Why was Man Haron Monis granted residency?
How was he able to get social welfare for so many years even though he appeared to be able bodied if not of sound mind?
Why did he drop off the Security Agency watch list?
How was someone with such a history of violence and involvement in such an horrific murder able to get out on bail?
How was someone with such a history of violence and extremist views able to obtain a gun licence? (Since this is now known to be incorrect, the question has changed to: How was it possible that the Prime Minister was given such incorrect information?)
A separate operations review will report back to answer questions focusing on the police response to the actual event:
How come the police did not shoot Man Haron Monis with a sniper?
How come the police did not storm the café earlier?
Did the police cause the deaths by storming in when they did?
Whose bullets killed who?
Sure these are all important questions and we want to make sure the agencies are doing what they are meant to do. But it was not the agencies who walked into a café and took the hostages. We live in a free society, the envy of the world, with systems that support it. It generally works – our laws do not impede too much on innocent people and we trust that most guilty people are held to account for their actions. You cannot have a free society and have every potential criminal behind bars. The police did their best in response to the terrible position Man Haron Monis put them in. We can spend thousands of dollars reviewing every operational decision in minute detail, and sure we might find that if we had days to consider each decision, we might have made different choices. But they did their absolute best to protect us. They did us proud. Let us work with our agencies not against them.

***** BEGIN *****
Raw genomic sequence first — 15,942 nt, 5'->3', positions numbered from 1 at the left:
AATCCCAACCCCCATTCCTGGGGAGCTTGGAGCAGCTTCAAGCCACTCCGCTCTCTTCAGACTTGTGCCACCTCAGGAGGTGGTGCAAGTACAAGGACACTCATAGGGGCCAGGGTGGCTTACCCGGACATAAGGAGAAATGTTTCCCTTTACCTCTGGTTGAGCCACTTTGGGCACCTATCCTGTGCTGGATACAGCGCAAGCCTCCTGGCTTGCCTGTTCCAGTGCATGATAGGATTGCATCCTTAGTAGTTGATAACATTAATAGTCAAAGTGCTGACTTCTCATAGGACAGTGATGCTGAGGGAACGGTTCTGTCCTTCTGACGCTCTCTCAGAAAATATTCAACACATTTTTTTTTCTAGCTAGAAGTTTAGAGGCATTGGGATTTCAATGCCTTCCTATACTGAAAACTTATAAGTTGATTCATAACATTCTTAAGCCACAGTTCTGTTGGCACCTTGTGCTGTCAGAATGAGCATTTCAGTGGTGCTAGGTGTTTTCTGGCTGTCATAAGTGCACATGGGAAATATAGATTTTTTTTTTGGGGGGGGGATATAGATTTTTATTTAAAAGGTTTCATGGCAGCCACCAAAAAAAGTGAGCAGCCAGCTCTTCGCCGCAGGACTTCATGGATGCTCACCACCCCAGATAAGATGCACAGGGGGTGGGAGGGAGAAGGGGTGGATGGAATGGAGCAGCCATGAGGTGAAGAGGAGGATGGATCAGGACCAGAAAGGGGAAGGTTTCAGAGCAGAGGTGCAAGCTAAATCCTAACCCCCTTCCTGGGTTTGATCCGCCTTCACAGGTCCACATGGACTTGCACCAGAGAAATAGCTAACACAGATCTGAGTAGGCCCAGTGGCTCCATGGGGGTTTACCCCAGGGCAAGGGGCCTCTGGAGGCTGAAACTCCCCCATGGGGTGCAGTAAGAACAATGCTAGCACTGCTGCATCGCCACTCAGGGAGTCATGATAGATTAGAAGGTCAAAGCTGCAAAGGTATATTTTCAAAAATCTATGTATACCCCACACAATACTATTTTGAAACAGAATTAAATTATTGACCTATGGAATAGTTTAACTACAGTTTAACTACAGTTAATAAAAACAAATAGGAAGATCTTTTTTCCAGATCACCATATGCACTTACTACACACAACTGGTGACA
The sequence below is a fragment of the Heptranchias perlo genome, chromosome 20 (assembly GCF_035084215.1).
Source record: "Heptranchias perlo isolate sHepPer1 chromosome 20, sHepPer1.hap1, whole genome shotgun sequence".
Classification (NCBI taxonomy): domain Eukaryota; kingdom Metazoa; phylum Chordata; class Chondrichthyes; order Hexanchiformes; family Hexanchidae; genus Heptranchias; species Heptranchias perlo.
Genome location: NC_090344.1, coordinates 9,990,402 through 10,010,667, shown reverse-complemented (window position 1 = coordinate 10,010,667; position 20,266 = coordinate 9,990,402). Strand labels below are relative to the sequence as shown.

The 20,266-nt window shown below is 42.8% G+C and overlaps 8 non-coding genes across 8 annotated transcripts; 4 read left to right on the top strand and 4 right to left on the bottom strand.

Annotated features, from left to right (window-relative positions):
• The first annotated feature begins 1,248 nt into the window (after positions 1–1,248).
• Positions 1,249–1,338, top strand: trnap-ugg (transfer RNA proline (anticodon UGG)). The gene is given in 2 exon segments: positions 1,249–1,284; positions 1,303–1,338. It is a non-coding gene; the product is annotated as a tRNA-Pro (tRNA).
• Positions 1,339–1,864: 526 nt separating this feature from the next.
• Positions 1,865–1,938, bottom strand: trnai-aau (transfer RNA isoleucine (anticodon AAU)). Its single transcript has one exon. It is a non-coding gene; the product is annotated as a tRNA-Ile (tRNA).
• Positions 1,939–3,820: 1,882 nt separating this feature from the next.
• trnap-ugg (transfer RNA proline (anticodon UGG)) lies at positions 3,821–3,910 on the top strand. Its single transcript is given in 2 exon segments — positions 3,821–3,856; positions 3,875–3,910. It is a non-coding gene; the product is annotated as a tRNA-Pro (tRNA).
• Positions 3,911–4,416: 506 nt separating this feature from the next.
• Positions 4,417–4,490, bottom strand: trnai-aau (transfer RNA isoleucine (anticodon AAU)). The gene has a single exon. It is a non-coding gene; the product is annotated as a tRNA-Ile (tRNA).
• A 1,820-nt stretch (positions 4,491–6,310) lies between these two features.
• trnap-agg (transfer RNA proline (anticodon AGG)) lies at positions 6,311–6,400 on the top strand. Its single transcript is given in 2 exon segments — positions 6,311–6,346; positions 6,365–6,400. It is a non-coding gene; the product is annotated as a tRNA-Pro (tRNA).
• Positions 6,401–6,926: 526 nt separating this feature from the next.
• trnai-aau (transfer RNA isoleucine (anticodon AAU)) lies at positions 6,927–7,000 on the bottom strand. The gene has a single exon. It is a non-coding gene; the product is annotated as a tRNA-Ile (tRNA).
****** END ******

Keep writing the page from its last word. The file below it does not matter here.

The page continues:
Unfortunately, if someone is really intent on hurting someone else, sometimes we may not be able to stop them. We should not blame ourselves for that.
What is the alternative to the urgent cycle of blame and retribution? We could work on nurturing a society where terrorism does not have to exist, by focusing our questions on how to prevent the infection, rather than constantly searching for holes in the bandage.